[Taxacom] Data quality in aggregated datasets

Robert Mesibov mesibov at southcom.com.au
Wed Apr 24 00:58:00 CDT 2013

And like the worthy Rich Pyle, I'm inevitably going to comment on Lee's comment.

(1) If we're all aggregators, then my mother was a retail grocery stock manager, because just like the manager, she made up lists of groceries (shopping lists).

Aggregators are different because they're data *publishers*. GBIF and ALA fit within the information chain after collector and museum, and before end-user. Unlike (generally) the collector and the museum (and often the knowledgeable end-user as well), the aggregators do not do their best to ensure that the information they're passing on is correct. They issue disclaimers instead.

The aggregators seem to believe they don't have to do any checking, because if they 'expose' the data on the Web, then some end-user out there will find any data problems and report back to the aggregator, who will then pass the report back to the museum or other data provider. If there's no feedback, there's no errors, right? It's all 'fit for use', QED.

As an error-detecting and -fixing protocol, this stinks. It's chancey, slow and piecemeal. Even the clue-y specialist isn't going to go that route. She'll fix the data herself and use/publish the results, or (in my case) talk directly with the data provider.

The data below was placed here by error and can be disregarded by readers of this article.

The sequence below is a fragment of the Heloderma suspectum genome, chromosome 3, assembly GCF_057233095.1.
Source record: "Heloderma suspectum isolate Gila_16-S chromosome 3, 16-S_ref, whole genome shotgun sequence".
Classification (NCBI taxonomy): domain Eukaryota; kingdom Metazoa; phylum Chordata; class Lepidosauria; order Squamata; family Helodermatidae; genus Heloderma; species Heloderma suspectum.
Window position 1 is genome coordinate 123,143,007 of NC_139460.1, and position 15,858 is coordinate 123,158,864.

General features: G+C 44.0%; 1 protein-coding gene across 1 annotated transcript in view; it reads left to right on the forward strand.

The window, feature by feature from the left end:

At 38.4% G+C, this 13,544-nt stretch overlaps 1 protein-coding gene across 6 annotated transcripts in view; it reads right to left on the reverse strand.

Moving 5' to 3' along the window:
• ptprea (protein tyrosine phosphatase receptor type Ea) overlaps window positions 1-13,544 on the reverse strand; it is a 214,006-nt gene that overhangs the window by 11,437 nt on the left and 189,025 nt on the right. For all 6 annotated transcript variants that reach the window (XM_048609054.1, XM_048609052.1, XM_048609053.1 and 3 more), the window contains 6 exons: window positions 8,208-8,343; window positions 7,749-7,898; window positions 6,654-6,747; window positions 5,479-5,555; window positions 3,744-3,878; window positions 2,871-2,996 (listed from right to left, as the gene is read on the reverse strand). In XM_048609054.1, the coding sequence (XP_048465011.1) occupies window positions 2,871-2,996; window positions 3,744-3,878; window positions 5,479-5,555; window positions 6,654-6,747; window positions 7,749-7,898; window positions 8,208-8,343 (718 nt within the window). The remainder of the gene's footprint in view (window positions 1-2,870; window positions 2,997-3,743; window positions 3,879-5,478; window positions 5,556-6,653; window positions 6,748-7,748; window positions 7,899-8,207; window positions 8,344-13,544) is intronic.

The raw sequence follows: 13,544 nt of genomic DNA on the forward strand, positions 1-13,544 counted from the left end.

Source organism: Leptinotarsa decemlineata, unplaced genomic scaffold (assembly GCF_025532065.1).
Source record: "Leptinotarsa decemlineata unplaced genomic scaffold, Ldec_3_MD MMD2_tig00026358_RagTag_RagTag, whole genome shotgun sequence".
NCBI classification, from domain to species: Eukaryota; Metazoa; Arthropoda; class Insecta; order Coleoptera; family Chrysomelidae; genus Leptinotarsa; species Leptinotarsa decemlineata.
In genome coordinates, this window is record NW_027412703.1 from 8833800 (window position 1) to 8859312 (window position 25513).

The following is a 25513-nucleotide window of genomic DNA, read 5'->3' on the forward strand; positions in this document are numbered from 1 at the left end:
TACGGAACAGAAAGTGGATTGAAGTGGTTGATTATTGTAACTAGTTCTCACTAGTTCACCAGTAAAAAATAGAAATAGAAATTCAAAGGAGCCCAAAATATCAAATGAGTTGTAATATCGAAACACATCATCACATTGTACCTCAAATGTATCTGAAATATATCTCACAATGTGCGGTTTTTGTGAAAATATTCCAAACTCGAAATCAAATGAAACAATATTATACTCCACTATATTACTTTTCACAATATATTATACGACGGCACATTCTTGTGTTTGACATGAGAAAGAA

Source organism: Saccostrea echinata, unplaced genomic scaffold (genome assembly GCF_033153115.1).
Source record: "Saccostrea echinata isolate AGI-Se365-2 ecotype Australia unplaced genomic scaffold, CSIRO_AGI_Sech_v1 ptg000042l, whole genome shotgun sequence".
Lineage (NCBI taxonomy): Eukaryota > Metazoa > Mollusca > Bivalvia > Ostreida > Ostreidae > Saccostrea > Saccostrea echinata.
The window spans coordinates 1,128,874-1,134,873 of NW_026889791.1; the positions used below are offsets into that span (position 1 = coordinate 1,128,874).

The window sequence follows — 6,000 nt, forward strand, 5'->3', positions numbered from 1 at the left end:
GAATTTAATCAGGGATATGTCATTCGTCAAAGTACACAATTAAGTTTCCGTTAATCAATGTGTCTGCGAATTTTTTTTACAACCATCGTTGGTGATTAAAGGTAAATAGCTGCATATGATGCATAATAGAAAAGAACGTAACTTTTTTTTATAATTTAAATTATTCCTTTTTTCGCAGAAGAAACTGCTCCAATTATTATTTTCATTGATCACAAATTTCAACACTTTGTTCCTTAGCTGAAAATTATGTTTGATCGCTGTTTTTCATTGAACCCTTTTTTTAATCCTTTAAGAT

(3) The only thing 'manual' about most of the checking I did was typing out some simple commands in a terminal. My PC did the rest. Maybe ALA programmers should take a refresher course in sort, uniq, comm and AWK? They can all be incorporated into scripts.

(6) I don't think Lee was persuaded by my suggestion in an earlier post that aggregators would enhance their prestige, and make their data publishing more responsible, by doing data checks and collaborating with providers to fix problems.

Another way to arrive at the point where the data are a lot more reliable would be for aggregators to *refuse to publish* records that had not been checked according to agreed protocols, and if the provider can't do it, the aggregator will do it on their behalf. That would sort out the worst of the problems *before* the aggregators published the data.

Everyone would benefit from that kind of filtering. As it stands, the aggregators have opted for quantity over quality. The more data they publish, the more useful they are in their own regard. My paper suggests that there could be a different view away from the mirror.
Dr Robert Mesibov
Honorary Research Associate
Queen Victoria Museum and Art Gallery, and
School of Agricultural Science, University of Tasmania
Home contact: PO Box 101, Penguin, Tasmania, Australia 7316
Ph: (03) 64371195; 61 3 64371195

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